Plot, Pacing, and Structure
knitting in subplots
I've had a much needed break from all things writing, and during this break it occurred to me that perhaps I needed the space from my WIP to see what needs changing.
I've had a sort of epiphany, albeit a very small one, but an epiphany none the less.
A subplot has come to me, a long time after I completed the novel. My problem here is that the subplot is so very minor I'm not sure if it's necessary or if it will serve as a distraction to the reader. On the one hand, it could act as a red herring, which would be good as it's a thriller and I hate the idea of readers guessing the ending, on the other, it could mean wasted reading time for the reader.
I'm interested to know how others handle subplots after you've completed a novel, how do you go about knitting them in, how do you ensure you avoid continuity errors, apart from the obvious scrupulous editing, and how do you decide when enough is enough, to put the darn novel down and let it be?
I'm still thinking about tips for weaving in subplots--I'll post any I think of--but in the meantime, I would encourage you to go forward with including the subplot! I say that because I can't think of a single book that doesn't have at least one--even very straightforward contemporary romances have at least one other subplot in the background.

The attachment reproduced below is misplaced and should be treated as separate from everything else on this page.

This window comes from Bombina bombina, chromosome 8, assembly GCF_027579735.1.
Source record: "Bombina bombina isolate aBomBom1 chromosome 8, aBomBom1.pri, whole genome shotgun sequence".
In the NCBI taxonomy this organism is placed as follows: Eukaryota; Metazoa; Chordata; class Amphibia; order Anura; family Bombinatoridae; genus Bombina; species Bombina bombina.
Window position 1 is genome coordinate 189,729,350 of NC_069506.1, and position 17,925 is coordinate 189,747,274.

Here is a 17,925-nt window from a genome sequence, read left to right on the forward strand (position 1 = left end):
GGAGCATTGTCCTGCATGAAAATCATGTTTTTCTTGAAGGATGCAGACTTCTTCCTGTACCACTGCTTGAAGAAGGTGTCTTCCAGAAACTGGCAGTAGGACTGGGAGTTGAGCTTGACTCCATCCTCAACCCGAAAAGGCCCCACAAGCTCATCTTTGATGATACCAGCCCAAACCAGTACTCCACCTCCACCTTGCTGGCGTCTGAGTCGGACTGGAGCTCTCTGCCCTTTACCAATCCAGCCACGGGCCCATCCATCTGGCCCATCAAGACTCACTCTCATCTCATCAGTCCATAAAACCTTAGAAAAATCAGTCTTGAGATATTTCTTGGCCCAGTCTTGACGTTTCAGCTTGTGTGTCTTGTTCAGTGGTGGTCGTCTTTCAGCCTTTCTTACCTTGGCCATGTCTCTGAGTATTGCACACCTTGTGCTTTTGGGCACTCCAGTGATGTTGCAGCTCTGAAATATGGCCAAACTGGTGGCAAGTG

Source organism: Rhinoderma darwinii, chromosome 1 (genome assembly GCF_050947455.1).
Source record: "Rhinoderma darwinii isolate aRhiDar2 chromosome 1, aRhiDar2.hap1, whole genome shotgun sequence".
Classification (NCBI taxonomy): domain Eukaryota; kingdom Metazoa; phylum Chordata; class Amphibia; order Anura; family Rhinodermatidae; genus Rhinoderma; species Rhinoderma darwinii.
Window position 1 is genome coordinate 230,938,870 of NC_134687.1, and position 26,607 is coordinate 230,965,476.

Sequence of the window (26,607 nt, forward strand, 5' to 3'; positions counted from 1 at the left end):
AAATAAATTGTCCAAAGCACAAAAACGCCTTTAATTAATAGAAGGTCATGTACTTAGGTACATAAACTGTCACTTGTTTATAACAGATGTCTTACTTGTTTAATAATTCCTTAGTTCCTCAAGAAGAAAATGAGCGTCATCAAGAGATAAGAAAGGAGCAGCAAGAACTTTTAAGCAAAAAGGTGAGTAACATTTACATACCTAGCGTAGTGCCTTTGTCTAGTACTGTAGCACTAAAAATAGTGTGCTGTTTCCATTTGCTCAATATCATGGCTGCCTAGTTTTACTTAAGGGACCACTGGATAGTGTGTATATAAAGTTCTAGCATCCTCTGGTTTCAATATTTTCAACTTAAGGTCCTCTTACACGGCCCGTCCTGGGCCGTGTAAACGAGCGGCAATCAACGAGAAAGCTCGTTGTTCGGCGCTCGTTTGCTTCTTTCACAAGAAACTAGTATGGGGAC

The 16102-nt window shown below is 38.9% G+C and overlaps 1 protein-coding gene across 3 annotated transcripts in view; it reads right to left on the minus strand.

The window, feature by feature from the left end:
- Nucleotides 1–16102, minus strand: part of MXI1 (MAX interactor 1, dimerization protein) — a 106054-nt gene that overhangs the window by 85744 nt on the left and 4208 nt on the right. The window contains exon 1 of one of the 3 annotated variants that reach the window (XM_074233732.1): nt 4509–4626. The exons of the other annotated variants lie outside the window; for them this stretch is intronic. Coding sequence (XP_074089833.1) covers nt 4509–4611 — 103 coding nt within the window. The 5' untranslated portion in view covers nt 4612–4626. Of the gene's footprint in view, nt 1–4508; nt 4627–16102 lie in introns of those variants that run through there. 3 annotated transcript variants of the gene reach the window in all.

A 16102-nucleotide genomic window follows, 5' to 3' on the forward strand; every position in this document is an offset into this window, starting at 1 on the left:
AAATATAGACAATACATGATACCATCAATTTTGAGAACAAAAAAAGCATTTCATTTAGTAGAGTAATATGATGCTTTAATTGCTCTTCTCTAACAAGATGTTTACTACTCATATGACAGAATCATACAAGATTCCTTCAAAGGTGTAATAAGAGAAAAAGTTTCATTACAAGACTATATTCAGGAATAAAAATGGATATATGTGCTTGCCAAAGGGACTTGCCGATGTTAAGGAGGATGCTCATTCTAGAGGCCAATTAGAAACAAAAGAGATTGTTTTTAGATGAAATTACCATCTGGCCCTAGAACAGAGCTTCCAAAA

I suppose I need to start thinking about a subplot for my own WIP . . . but I think I will stick to figuring out the main plot for the time being!
Any hints on what the subplot is about, Lucy?
Thanks Lucy. Well, as you know my WIP on this site is a YA thriller. There is already a romantic subplot, which I hope won't take away from the main storyline, but the new subplot might not even be enough to be considered a subplot at all. I'm wondering about including a very minor storyline that will create another suspect for the murders taking place, something that will give the readers something else to think about. But, because the book already has suspects and a lot of new information for the reader to learn about, I don't know if it will be too much for the genre.
I think you're right about subplots though, I'll add it and hope it will add to the tension rather than detract from it. I suppose that the only way I'll know is to write it in and see!
Good question! First of all, I am not an expert on the matter, but from my own reading and sometimes even from watching movies, I think that sometimes subplots can be really interesting and help to give more information about the characters. That said, sometimes they are ANNOYING (all caps for "extremely annoying" ) because they are distracting and don't lead anywhere. I think that if you can ask yourself "does this subplot explain something important about a character or main plot?" and say yes, then do it! It will add an extra layer to your story. If not, maybe leave it out. The last thing you want is for readers to be thinking "...why was that subplot there?!?!" and not thinking about your main plot.
Anyways, I hope my two cents were helpful. Happy writing
Great, I'd love to hear how it works out. Let me know if, at the end of it all, you become the master of sub-plots!